To put it another way: does stopping or slowing aging save resources for society as a whole, compared to raising new humans to replace old ones?

Plausible economic gains from life extension:

Plausible economic losses:

  • Death of society's "old guard" may be serving a useful purpose by destroying calcified institutions and ideas, allowing better ones to bloom.

This question is important because, if it turns out that raising new humans to replace old ones is at least as resource-efficient as anti-aging treatments, then inter-society competition will not particularly favor anti-aging investment.

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The largest single one that I can identify is healthcare. A conservative measurement of end-of-life care makes it 13% of healthcare costs, and if healthcare is 17.9% of GDP in the US that is means we save (0.13 * 0.179 = 0.02327) ~2.3% of GDP for as long as those expenses can be deferred. This does not include treatment of chronic conditions or other risks which are made worse by senescence (falls, Alzheimer's, etc).

This will depend on details, such as: if you double someone's lifespan, have you effectively increased their middle age, or their old age?

If it's all middle age, then it will be in the interest of our overlords to make us live longer, so that we can be longer productive. The salaries would probably go down, because now you have more time to pay your mortgage (and you are competing on the market with other people who also have more time to pay their mortgages). Also, no one is impressed with your 30 years of experience in given industry, because that's an average among your competitors.

Education will take longer, because other people will signal their qualities by taking more loans (they now have more time to pay back) and staying at school longer. Mere PhD will only get you a job flipping hamburgers at McDonald.

Death of society's "old guard" may be serving a useful purpose by destroying calcified institutions and ideas, allowing better ones to bloom.

Somehow I expect this reasoning will only be applied selectively to the poor. (Yes, that includes the middle class.)

In summary, I expect the society will support those forms of anti-aging that prolong the productive years. Which is not bad, because that means more years with health. Just don't expect that you will be the one who benefits most from your longer life; you will spend most of the extra time in the workplace, working more and receiving less. Enjoy your college, though, those will be the best 30 years of your life!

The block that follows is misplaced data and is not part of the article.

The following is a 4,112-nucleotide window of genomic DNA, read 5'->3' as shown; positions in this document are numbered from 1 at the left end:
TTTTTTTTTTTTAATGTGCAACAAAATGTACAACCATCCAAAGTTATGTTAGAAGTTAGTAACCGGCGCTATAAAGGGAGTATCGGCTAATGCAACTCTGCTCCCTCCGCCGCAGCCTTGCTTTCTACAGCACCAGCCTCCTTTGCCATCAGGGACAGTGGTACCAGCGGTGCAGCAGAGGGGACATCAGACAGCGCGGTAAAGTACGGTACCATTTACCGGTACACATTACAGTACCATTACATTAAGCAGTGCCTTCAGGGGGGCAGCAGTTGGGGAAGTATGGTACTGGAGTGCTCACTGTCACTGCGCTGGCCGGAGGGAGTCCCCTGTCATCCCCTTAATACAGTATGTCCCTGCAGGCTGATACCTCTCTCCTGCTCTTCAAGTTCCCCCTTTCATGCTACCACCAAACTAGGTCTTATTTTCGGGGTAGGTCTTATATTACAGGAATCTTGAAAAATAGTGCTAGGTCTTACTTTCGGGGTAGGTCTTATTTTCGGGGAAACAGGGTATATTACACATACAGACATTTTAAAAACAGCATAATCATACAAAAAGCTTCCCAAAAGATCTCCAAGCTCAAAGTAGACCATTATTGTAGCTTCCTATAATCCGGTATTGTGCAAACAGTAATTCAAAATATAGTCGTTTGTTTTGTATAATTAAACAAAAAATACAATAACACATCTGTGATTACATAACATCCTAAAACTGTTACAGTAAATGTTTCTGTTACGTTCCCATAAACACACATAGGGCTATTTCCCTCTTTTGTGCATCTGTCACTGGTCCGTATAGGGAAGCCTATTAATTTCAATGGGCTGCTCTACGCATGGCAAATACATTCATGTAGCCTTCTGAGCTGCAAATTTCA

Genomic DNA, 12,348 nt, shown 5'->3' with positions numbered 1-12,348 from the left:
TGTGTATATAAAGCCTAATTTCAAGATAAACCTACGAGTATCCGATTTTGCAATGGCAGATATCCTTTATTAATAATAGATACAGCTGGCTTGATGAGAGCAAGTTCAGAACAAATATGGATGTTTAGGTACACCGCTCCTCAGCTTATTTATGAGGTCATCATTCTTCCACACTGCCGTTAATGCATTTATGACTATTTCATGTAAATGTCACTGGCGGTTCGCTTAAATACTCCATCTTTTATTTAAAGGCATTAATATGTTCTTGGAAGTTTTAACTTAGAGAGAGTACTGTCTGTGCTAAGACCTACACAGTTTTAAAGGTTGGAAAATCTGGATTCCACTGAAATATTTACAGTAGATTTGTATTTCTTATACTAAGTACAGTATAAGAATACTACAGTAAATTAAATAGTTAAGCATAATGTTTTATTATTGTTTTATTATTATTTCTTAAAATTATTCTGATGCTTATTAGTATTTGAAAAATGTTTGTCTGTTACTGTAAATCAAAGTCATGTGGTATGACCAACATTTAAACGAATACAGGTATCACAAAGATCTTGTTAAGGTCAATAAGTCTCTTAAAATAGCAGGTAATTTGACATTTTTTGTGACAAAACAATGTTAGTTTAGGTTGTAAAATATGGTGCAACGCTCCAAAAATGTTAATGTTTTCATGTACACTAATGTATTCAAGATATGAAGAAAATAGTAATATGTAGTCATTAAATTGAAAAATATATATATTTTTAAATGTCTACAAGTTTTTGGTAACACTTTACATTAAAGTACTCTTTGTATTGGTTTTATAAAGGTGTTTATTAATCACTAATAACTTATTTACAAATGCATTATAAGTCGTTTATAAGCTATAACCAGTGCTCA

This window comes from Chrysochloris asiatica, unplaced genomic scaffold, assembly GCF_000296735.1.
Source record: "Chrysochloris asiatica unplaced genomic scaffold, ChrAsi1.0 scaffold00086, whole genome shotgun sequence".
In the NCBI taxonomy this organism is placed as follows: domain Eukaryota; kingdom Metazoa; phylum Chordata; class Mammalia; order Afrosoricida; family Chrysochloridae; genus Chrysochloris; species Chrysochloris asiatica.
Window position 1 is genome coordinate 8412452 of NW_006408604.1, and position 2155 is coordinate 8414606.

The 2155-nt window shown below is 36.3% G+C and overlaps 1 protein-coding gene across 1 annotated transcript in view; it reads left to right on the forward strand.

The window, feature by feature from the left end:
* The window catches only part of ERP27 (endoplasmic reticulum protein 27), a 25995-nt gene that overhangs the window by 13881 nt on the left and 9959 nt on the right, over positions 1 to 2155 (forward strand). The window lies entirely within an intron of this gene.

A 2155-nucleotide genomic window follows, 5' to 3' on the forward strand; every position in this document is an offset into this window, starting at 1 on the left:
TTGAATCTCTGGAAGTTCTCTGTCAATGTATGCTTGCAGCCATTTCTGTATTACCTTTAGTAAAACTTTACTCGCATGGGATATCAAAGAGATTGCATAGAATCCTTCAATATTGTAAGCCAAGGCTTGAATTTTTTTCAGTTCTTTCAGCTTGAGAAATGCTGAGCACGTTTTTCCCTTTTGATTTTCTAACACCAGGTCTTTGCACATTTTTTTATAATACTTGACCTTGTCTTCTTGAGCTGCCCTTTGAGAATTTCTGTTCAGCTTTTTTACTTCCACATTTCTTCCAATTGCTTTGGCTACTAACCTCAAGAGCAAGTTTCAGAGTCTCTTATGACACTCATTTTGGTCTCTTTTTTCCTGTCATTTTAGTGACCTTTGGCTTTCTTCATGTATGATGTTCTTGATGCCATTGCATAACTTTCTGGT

Agreed on all counts. Although I doubt it'll be anything like "30 years of college plus a really long career," given how quickly whole industries and career paths rise and fall these days. We'll have to collectively get on board with life plans consisting of some kind of alternating periods of work and education, or maybe shorter worker hours per year with continuous education for skill gains.

Right now, over time we gain skills and become more valuable (but also more expensive) employees. An indefinitely lifespan would increase that, bu... (read more)

[Epistemological Status: I remember hearing all of these things but I could be wrong about a bunch of them. Take this more as my intuition than as a fact]

Right now, the age distribution of a given country is considered to be a very important factor in its economic development. This is because

  • Elderly people are less likely to make major (retail) purchases before they've already accumulated the things they neeed over the course of their lives
  • Elderly people are less likely to engage in professions because
    • They are more likely to have enough wealth that working is unnecessary
    • One's age often inhibits professional capabilities
  • Elderly people are more likely to require familial support from their children and grandchildren; putting strain on their ability to work or their level of productivity while working

A lot of the economic strains noted above correspond to either the effects of aging or the economic situation of the elderly. Of the two of these, I think the effects of aging are much more important. While aging is a biological reality, things like the desire to continue working after being alive for a long time can change with culture (and even now, I know many elderly people who would like to continue working).

For this reason, I think anti-aging treatments targeting effects of aging rather than life extension are likely to be an overall economic benefit. It will give the elderly who want to work but can't because of health reasons the opportunity to do so. The result may be a larger workforce and higher consumption (even if that consumption is focused around getting toys for the grandkids).

Similarly, anti-aging treatments that prolong old-age will probably increase economic strain in terms medical costs and familial demand.

There are also other potential benefits to longer healthy lives:

  • If people have more time alive, they have more slack to take risks and try things that they're interested in